Titel: Companion to Modern British/Irish Drama
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John Wiley & Sons
9. Oktober 2006 - gebunden - 608 Seiten
This wide-ranging "Companion to Modern British and Irish Drama" offers challenging analyses of a range of plays in their political contexts. It explores the cultural, social, economic and institutional agendas that readers need to engage with in order to appreciate modern theatre in all its complexity.
An authoritative guide to modern British and Irish drama.Engages with theoretical discourses challenging a canon that has privileged London as well as white English males and realism.Topics covered include: national, regional and fringe theatres; post-colonial stages and multiculturalism; feminist and queer theatres; sex and consumerism; technology and globalisation; representations of war, terrorism, and trauma.
Acknowledgements xi List of Illustrations xii Notes on Contributors xiii Introduction 1 Mary Luckhurst Part I Contexts 5 1 Domestic and Imperial Politics in Britain and Ireland: The Testimony of Irish Theatre 7 Victor Merriman 2 Reinventing England 22 Declan Kiberd 3 Ibsen in the English Theatre in the Fin de Siecle 35 Katherine Newey 4 New Woman Drama 48 Sally Ledger Part II Mapping New Ground, 1900-1939 61 5 Shaw among the Artists 63 Jan McDonald 6 Granville Barker and the Court Dramatists 75 Cary M. Mazer 7 Gregory, Yeats and Ireland's Abbey Theatre 87 Mary Trotter 8 Suffrage Theatre: Community Activism and Political Commitment 99 Susan Carlson 9 Unlocking Synge Today 110 Christopher Murray 10 Sean O'Casey's Powerful Fireworks 125 Jean Chothia 11 Auden and Eliot: Theatres of the Thirties 138 Robin Grove Part III England, Class and Empire, 1939-1990 151 12 Empire and Class in the Theatre of John Arden and Margaretta D'Arcy 153 Mary Brewer 13 When Was the Golden Age? Narratives of Loss and Decline: John Osborne, Arnold Wesker and Rodney Ackland 164 Stephen Lacey 14 A Commercial Success: Women Playwrights in the 1950s 175 Susan Bennett 15 Home Thoughts from Abroad: Mustapha Matura 188 D. Keith Peacock 16 The Remains of the British Empire: The Plays of Winsome Pinnock 198 Gabriele Griffin Part IV Comedy 211 17 Wilde's Comedies 213 Richard Allen Cave 18 Always Acting: Noel Coward and the Performing Self 225 Frances Gray 19 Beckett's Divine Comedy 237 Katharine Worth 20 Form and Ethics in the Comedies of Brendan Behan 247 John Brannigan 21 Joe Orton: Anger, Artifice and Absurdity 258 David Higgins 22 Alan Ayckbourn: Experiments in Comedy 269 Alexander Leggatt 23 'They Both Add up to Me': The Logic of Tom Stoppard's Dialogic Comedy 279 Paul Delaney 24 Stewart Parker's Comedy of Terrors 289 Anthony Roche Part V War and Terror 299 25 AWounded Stage: Drama and World War I 301 Mary Luckhurst 26 Staging 'the Holocaust' in England 316 John Lennard 27 Troubling Perspectives: Northern Ireland, the 'Troubles' and Drama 329 Helen Lojek 28 On War: Charles Wood's Military Conscience 341 Dawn Fowler and John Lennard 29 Torture in the Plays of Harold Pinter 358 Mary Luckhurst 30 Sarah Kane: From Terror to Trauma 371 Steve Waters Part VI Theatre since 1968 383 31 Theatre since 1968 385 David Pattie 32 Lesbian and Gay Theatre: All Queer on the West End Front 398 John Deeney 33 Edward Bond: Maker of Myths 409 Michael Patterson 34 John McGrath and Popular Political Theatre 419 Maria DiCenzo 35 David Hare and Political Playwriting: Between the Third Way and the Permanent Way 429 John Deeney 36 Left in Front: David Edgar's Political Theatre 441 John Bull 37 Liz Lochhead: Writer and Re-Writer: Stories, Ancient and Modern 454 Jan McDonald 38 'Spirits that Have Become Mean and Broken': Tom Murphy and the 'Famine' of Modern Ireland 466 Shaun Richards 39 Caryl Churchill: Feeling Global 476 Elin Diamond 40 Howard Barker and the Theatre of Catastrophe 488 Chris Megson 41 Reading History in the Plays of Brian Friel 499 Lionel Pilkington 42 Marina Carr: Violence and Destruction: Language, Space and Landscape 509 Cathy Leeney 43 Scrubbing up Nice? Tony Harrison's Stagings of the Past 519 Richard Rowland 44 The Question of Multiculturalism: The Plays of Roy Williams 530 D. Keith Peacock 45 Ed Thomas: Jazz Pictures in the Gaps of Language 541 David Ian Rabey 46 Theatre and Technology 551 Andy Lavender Index 563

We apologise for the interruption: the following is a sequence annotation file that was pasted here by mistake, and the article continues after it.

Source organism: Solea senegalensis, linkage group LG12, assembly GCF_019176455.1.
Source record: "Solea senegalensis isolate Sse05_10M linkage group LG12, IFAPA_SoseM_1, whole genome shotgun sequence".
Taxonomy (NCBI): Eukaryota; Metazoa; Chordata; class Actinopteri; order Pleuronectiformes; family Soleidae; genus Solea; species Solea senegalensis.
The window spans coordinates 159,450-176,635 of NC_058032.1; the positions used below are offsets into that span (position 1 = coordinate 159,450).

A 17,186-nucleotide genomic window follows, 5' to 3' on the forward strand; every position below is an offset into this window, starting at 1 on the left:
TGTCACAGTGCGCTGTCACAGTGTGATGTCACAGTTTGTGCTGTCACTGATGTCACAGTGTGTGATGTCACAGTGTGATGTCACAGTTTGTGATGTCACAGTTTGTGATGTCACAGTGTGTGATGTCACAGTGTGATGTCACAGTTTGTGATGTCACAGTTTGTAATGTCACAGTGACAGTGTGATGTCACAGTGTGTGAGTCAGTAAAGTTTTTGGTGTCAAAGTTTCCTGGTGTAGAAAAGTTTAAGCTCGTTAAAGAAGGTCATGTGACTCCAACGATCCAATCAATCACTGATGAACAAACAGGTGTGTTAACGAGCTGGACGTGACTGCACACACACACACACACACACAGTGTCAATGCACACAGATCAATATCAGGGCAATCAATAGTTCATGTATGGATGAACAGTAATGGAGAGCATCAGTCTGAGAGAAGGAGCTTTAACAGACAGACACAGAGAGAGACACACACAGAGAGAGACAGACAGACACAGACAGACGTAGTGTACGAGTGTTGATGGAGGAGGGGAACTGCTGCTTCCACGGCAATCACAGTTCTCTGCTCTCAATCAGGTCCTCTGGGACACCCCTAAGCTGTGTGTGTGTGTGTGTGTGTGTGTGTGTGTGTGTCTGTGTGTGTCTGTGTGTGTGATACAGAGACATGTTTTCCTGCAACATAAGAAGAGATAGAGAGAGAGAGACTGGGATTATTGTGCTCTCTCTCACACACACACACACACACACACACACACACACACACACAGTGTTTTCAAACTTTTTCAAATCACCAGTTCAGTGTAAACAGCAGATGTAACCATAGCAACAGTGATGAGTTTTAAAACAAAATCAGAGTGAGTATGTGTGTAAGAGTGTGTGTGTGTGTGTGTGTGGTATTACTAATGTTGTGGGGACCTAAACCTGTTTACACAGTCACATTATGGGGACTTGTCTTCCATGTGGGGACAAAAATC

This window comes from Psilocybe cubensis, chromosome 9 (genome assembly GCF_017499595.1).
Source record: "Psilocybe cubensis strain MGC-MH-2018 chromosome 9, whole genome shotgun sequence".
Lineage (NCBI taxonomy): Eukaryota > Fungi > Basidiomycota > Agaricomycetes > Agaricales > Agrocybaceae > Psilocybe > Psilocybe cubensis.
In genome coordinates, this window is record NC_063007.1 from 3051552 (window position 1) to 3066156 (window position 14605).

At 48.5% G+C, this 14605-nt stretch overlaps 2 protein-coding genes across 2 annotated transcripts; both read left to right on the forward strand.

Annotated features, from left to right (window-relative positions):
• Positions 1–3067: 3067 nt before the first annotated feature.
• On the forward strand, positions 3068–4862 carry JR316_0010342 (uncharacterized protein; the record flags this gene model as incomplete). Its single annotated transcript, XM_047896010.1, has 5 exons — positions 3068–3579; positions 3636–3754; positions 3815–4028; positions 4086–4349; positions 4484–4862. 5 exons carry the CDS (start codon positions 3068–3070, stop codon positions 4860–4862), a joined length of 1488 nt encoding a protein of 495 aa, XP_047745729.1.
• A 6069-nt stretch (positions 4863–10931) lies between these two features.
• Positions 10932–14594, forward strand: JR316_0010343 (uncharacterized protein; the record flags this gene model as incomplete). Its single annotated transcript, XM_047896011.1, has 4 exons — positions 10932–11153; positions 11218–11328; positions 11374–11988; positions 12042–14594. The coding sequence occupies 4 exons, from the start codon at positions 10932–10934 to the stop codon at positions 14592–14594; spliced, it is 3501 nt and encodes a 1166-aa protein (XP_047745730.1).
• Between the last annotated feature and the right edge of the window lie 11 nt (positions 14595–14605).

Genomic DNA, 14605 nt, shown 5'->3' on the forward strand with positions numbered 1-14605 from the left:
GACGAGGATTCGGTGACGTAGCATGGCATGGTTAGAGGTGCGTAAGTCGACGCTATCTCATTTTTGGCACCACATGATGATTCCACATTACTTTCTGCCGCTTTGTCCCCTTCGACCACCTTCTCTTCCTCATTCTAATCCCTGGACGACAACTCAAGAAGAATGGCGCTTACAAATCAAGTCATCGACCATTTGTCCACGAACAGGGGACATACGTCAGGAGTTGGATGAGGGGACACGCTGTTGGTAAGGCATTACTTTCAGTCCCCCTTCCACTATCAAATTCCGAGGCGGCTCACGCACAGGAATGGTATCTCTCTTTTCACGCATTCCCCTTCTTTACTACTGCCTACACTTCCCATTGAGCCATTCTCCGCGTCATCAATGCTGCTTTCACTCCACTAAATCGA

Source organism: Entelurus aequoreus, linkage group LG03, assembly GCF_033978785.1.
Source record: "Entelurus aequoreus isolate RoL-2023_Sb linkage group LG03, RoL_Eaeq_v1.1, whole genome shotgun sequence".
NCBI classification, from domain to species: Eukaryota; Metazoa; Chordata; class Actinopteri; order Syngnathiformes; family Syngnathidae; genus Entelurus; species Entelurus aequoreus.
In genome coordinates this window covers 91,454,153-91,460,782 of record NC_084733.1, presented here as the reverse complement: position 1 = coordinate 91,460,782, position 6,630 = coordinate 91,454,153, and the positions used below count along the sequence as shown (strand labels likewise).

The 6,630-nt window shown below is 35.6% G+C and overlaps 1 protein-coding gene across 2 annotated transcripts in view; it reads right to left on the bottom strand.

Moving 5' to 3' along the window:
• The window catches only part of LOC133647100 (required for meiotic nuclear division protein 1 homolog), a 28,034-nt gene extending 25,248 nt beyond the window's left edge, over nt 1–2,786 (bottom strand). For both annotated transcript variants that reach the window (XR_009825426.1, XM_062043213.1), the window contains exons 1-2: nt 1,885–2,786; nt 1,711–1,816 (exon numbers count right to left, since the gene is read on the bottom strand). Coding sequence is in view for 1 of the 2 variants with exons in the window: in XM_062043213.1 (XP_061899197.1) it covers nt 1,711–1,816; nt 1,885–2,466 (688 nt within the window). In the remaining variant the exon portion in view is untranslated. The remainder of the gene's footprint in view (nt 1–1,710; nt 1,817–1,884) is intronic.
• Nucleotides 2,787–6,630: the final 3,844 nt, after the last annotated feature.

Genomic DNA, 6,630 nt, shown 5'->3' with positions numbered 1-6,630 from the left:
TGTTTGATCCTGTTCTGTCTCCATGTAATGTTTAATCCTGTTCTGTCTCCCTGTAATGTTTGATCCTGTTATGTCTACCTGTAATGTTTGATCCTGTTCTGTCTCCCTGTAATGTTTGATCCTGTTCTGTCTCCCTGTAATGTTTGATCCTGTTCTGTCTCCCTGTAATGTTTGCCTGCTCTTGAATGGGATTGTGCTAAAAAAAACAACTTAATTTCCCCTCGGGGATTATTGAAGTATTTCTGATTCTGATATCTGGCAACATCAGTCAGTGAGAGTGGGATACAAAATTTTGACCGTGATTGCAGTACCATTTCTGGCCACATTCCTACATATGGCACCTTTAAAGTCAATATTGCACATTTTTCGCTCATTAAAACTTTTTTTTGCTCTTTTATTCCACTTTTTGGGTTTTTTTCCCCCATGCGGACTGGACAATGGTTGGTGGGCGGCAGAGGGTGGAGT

Mary Luckhurst is Senior Lecturer in Modern Drama at the University of York. She is the author of Dramaturgy: A Revolution in Theatre (2006), co-author of The Drama Handbook: A Guide to Reading Plays (2002), and co-editor of Theatre and Celebrity in Britain, 1660-2000 (2005). She has also edited The Creative Writing Handbook: Techniques for New Writers (1996), On Directing: Interviews with Directors (1999), and On Acting: Interviews with Actors (2002). She was awarded a University of York outstanding teaching award in 2006 and is also one of the Higher Education Academy's National Teaching Fellows.
"A Companion to Modern British and Irish Drama 1880-2005 is a much needed intervention in the field, with its substantial coverage of Irish drama and significant essays on the work of women playwrights, as well as solid coverage of the usual suspects. It is profitably innovative in terms of both structure and content. Many volumes with such a coverage remit fail to ever go much beyond the standard canonical playwrights and texts...a 'must buy' for all University libraries...this is a volume which will have currency for years to come." New Theatre Quarterly "Luckhurst argues for a reassessment of 'Englishness,' and, accordingly, this companion emphasizes postcolonial and feminist agendas and questions the dominance of urban locales and certain theatrical institutions...combined, the essays provide a necessary reassessment of British and Irish drama." Choice "There is so much valuable material in the book that it is sure to be frequently read and consulted." Donald Hawes, Reference Reviews